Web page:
The year was 2012. I was a very geeky 13-year-old struggling with immense social anxiety, and, like most young teenagers, I was trying very hard to find myself. I’d always been a bit of a thespian (that is, a drama queen); I loved theatre and performance and had dreams of starring in a Broadway show. The thought of becoming different characters — namely, dressing up in elaborate costumes, as well as altering my appearance with wigs and makeup — was utterly enchanting to me.
The film of the summer was Marvel’s The Avengers, and after seeing the movie three times in theaters, I dove deep into the world of Internet fandom, joining websites like Tumblr and Reddit to chat with likeminded fans. It was then that I came across something completely new to me: a photoset of a girl dressed as Avengers villain (and fan favorite) Loki, complete with horned helmet. I read the word “Cosplay” for the first time, and after a bit of Googling, I was completely and perfectly sold. I wanted to know everything about this interesting world of costumes, and I wanted to be a part of it.
A lot has changed over the past decade. Cosplay, as an art, has become incredibly popular. What was once considered an obscure, geeky pastime is now a global phenomenon, capturing the imaginations of countless people around the world. With the rise of social media and fan conventions, it’s easier than ever for cosplayers to connect and showcase their talents and creations. For some, cosplay is a fun hobby. For others, it’s something of a lifestyle.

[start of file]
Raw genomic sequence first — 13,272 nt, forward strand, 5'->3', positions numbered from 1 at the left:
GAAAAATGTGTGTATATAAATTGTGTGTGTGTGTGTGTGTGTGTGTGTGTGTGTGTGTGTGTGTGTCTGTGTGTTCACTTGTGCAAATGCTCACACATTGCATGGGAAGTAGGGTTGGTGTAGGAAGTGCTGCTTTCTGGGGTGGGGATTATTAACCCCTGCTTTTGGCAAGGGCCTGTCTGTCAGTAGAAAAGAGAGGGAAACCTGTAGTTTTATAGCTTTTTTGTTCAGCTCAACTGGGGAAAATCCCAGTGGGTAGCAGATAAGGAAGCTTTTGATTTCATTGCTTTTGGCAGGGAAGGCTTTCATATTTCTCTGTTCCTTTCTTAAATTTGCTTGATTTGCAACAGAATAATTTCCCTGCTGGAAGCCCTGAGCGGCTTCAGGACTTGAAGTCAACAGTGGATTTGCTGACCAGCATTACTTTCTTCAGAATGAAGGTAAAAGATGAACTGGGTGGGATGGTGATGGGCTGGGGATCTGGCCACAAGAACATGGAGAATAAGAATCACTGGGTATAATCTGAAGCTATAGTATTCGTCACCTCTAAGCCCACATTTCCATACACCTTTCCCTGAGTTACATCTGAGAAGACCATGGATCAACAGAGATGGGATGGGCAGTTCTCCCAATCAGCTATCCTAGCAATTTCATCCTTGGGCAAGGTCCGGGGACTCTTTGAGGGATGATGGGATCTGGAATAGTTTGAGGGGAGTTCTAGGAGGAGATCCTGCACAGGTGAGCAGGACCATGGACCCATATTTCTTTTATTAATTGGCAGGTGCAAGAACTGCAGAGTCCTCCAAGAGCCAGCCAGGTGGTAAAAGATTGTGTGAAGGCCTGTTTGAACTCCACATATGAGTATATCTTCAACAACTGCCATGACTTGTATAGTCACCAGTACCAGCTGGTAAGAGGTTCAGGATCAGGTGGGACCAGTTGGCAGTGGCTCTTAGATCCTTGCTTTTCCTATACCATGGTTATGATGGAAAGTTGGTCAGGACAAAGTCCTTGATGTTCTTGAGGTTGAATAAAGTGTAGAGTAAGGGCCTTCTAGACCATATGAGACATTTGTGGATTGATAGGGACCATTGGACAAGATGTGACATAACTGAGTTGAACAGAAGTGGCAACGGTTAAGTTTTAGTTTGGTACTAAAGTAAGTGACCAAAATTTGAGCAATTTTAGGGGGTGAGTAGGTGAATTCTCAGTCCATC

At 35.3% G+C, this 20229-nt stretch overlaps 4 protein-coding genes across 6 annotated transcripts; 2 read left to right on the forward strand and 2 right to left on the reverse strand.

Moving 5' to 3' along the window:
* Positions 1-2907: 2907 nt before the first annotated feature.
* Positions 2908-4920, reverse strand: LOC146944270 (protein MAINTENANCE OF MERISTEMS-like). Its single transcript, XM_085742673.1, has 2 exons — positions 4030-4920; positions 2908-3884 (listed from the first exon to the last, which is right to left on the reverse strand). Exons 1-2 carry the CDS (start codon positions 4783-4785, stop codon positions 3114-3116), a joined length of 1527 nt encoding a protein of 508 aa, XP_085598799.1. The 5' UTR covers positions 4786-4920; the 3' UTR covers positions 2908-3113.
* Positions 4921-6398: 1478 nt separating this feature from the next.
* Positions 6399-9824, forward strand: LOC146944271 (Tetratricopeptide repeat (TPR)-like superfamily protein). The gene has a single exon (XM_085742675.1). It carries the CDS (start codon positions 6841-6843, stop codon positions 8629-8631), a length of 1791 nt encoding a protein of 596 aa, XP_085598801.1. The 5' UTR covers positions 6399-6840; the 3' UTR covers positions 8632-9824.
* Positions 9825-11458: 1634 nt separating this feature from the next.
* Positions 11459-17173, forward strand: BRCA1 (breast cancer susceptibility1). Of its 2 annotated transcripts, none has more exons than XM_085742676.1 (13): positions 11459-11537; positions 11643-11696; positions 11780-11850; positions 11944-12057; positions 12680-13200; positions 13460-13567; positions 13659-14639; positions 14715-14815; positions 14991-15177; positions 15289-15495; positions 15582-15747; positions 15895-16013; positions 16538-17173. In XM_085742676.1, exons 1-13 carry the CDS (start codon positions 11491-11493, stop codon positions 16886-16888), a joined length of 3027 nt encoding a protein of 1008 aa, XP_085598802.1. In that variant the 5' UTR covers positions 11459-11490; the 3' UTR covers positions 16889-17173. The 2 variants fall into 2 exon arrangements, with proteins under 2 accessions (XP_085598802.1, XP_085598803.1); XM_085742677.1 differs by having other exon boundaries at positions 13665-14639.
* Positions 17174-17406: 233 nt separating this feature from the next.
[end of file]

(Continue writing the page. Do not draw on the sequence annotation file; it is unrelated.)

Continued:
But what exactly is cosplay? What is it about? Why do people do it, and how?
These questions (and more) are commonly asked by beginners and those outside of the cosplay community. Perhaps you’re interested in cosplaying yourself, but you don’t know where to start. Maybe you’re a casual fan of the hobby and want to know more about it. The first in a new series of posts titled “Cosplay 101,” this article sets out to answer these basic questions and help you understand the very fundamentals of cosplay and its history. From there, we’ll discuss choosing which characters to cosplay, the making of cosplay costumes, and engaging with the broader cosplay community.
I hope this series proves helpful to you! Now, without further ado, let’s start from the very beginning.
What is cosplay?
Cosplay is a performance art in which participants called cosplayers wear costumes and fashion accessories to represent a specific fictional character, celebrity, icon, or concept.
The word “cosplay” itself comes from the Japanese portmanteau “kosupure” (コスプレ), which combines the words “costume” and “play.” The term was coined in Japan in 1984, inspired by the practice of fan costuming at science fiction conventions. In the US, this hobby has been traditionally known as “costuming,” and began with Myrtle R. Douglas’ “futuristicostumes” created for the 1st World Science Fiction Convention in New York City in 1939. The costumes Douglas created caused a sensation among the fans that attended, and from that point on, “costuming” became an essential aspect of fan conventions.
With the rise of anime conventions in the 90’s and early 2000’s, the term “cosplay” became increasingly popular in America. The word can be used as a noun (“This is my new cosplay”) or a verb (“I love to cosplay”).
It’s worth mentioning that most fans and hobbyists make a clear distinction between actual cosplay and the act of dressing up on Halloween, or for theatrical or media productions. In essence, it’s the same thing (putting on a costume to represent a character or concept), but there are notable differences in the when, why, and how: cosplay is something you can do any day of the year, for social or creative purposes, and there’s often an obvious difference in quality.
This doesn’t mean, of course, that you can’t cosplay on or for Halloween, or that you can’t wear a Halloween costume to a convention — just that the terms “costume” and “cosplay” aren’t always interchangeable.
Why do people cosplay?
Cosplay has a unique appeal to all of its participants, and every cosplayer will have a different answer to the question of why they do what they do. That said, some commonly cited reasons for cosplaying include: